Jack Spade (Keenen Ivory Wayans) comes home to the ghetto and finds his brother dead from a gold chain overdose. With the help of his hero, John Slade (Bernie Casey), and a team of washed-up crime fighters, Spade declares vengeance on Mr. Big (John Vernon), the white crime leader responsible for selling gold chains on the streets. But Spade realizes that he must take matters into his own hands to finish the job in this zany spoof of 1970s blaxploitation films.
After an airport mishap leaves businessman Marshall Seymour (Judge Reinhold) in possession of a mysterious skull following a trip to the South Pacific, he unwittingly falls victim to its magical powers when he and his son Charlie (Fred Savage) swap bodies. Unable to switch back, each must lead the other’s life while trying to figure out the cause of the sudden change — all the while avoiding a pair of smugglers intent on getting their hands on the apparently valuable skull.
Frank Drebin (Leslie Nielsen), a rather clueless police detective, tries to foil a plot to turn innocent people into assassins through mind control. After his partner, Norberg (O.J. Simpson), is shot, Frank sets out to find the culprit, leading him to business tycoon Vincent Ludwig (Ricardo Montalban). However, Frank has no evidence until he meets Jane Spencer (Priscilla Presley), Ludwig’s assistant. She knows nothing about Ludwig’s devious plans, but falls for Frank and agrees to help him.
Prior to his death on the crucifix, Jesus Christ (Jürgen Prochnow) was offered a drink of water, a kind act turned away by a Roman soldier. These events play a profound role in occurrences during modern times, which some construe as signs of Christ’s return and the apocalypse. While Abby Quinn (Demi Moore) believes the end is coming and that her unborn child may be in danger as a result, Father Lucci (Peter Friedman), a Vatican agent, is doubtful no matter what evidence she presents.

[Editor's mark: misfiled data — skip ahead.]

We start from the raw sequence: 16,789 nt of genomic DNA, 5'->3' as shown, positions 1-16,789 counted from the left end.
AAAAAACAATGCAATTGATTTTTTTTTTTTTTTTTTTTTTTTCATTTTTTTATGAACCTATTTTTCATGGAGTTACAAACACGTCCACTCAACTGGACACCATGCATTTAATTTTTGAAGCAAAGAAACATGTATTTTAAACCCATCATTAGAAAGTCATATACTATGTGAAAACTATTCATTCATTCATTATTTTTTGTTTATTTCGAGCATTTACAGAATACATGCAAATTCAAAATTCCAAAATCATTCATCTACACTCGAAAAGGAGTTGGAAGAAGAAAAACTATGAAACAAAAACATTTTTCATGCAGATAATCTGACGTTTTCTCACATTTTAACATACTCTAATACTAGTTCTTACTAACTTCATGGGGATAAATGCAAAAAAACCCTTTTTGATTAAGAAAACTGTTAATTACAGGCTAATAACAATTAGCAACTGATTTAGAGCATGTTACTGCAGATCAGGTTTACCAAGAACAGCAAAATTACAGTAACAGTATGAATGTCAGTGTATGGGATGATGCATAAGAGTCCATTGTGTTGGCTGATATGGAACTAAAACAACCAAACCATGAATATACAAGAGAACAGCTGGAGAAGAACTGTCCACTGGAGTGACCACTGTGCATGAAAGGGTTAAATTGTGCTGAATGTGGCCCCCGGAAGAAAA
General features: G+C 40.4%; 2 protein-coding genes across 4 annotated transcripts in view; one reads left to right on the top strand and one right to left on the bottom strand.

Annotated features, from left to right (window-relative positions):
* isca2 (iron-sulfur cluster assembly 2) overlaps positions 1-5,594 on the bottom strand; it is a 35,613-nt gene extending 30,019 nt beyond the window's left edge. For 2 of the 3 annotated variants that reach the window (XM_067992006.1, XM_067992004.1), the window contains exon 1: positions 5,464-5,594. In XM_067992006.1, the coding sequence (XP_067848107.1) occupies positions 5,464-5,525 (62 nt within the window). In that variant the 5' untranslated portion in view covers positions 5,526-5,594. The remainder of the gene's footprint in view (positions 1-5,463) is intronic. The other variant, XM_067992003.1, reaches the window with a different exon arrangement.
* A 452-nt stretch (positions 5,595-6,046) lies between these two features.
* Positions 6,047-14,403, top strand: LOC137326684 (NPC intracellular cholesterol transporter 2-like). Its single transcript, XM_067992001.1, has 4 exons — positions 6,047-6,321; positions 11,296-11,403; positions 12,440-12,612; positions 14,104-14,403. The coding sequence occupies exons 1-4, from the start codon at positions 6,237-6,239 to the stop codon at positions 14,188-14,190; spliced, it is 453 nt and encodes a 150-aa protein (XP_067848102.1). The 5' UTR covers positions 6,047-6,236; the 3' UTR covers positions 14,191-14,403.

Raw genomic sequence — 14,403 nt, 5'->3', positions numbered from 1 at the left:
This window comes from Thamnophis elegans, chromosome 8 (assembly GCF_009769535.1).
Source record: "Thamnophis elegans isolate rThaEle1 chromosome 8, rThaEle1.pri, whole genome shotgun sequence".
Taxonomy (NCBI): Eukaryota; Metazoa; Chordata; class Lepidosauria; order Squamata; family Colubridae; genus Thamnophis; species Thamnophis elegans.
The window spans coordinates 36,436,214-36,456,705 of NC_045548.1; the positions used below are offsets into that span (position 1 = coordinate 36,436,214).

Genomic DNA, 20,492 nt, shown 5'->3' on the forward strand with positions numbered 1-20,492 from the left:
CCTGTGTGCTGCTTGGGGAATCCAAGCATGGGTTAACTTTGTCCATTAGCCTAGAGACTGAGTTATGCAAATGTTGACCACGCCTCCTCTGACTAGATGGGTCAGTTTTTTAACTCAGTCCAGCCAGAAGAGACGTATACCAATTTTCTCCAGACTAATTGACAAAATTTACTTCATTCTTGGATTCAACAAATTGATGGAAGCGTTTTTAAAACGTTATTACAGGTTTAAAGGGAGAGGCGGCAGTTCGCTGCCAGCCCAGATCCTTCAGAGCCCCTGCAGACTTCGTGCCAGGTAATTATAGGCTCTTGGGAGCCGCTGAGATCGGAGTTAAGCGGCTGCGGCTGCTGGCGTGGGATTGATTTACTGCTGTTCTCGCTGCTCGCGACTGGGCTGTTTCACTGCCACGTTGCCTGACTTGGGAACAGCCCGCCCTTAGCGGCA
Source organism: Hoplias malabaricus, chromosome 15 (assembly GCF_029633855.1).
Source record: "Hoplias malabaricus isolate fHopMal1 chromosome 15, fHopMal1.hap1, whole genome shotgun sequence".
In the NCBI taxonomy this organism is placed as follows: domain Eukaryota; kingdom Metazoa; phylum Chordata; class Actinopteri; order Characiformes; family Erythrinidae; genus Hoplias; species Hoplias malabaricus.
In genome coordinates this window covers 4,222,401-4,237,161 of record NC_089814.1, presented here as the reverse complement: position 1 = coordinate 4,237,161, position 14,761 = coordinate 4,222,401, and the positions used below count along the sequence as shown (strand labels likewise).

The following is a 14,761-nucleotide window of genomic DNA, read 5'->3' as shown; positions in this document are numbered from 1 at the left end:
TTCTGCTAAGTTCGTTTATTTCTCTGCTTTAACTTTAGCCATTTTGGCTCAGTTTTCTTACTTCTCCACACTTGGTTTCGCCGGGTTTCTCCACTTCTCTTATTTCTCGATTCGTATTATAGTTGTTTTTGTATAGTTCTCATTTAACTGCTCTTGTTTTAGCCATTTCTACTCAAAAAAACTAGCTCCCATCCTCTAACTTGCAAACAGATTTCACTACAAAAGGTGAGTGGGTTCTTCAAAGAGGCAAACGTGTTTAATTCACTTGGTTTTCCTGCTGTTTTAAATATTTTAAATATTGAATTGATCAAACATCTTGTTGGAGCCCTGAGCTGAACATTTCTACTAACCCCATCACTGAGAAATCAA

It’s vacation time for outdoorsy Chicago man Chet Ripley (John Candy), along with his wife, Connie (Stephanie Faracy), and their two kids, Buck (Chris Young) and Ben (Ian Giatti). But a serene weekend of fishing at a Wisconsin lakeside cabin gets crashed by Connie’s obnoxious brother-in-law, Roman Craig (Dan Aykroyd), his wife, Kate (Annette Bening), and the couple’s two daughters. As the excursion wears on, the Ripleys find themselves at odds with the stuffy Craig family.
In a seaside California town, best friends Mac (Mel Gibson) and Nick (Kurt Russell) are on opposite sides of the law. Mac is a former drug dealer trying to clean up his act, while Nick is a high-profile detective trying to take down a Mexican drug lord named Carlos (Raul Julia). Soon Nick’s loyalties are put to the test when he begins an affair with restaurateur Jo Ann (Michelle Pfeiffer) — a love interest of Mac’s — unwittingly leading his friend into a police-orchestrated trap.
The apparently comatose Michael Myers (George P. Wilbur) is being transferred from one hospital to another, but he wakes up when the ambulance crew talk about his surviving niece, Jamie (Danielle Harris). After slaughtering his attendants, Myers sets out to find his one living relative who is, fortunately, being cared for by a kind and resourceful foster sister named Rachel (Ellie Cornell). Meanwhile, the ever-cautious Dr. Loomis (Donald Pleasence) remains on the killer’s path.
John Tunstall (Terence Stamp), a distinguished British gentleman, employs downtrodden youths to tend his herd on the New Mexican frontier. When Tunstall is gunned down by the crooked Lawrence G. Murphy (Jack Palance), a ragtag group of cowhands — including Doc Scurlock (Kiefer Sutherland), Richard Brewer (Charlie Sheen) and young William “Billy the Kid” Bonney (Emilio Estevez) — ride forth in search of bloody vengeance for the death of their beloved mentor.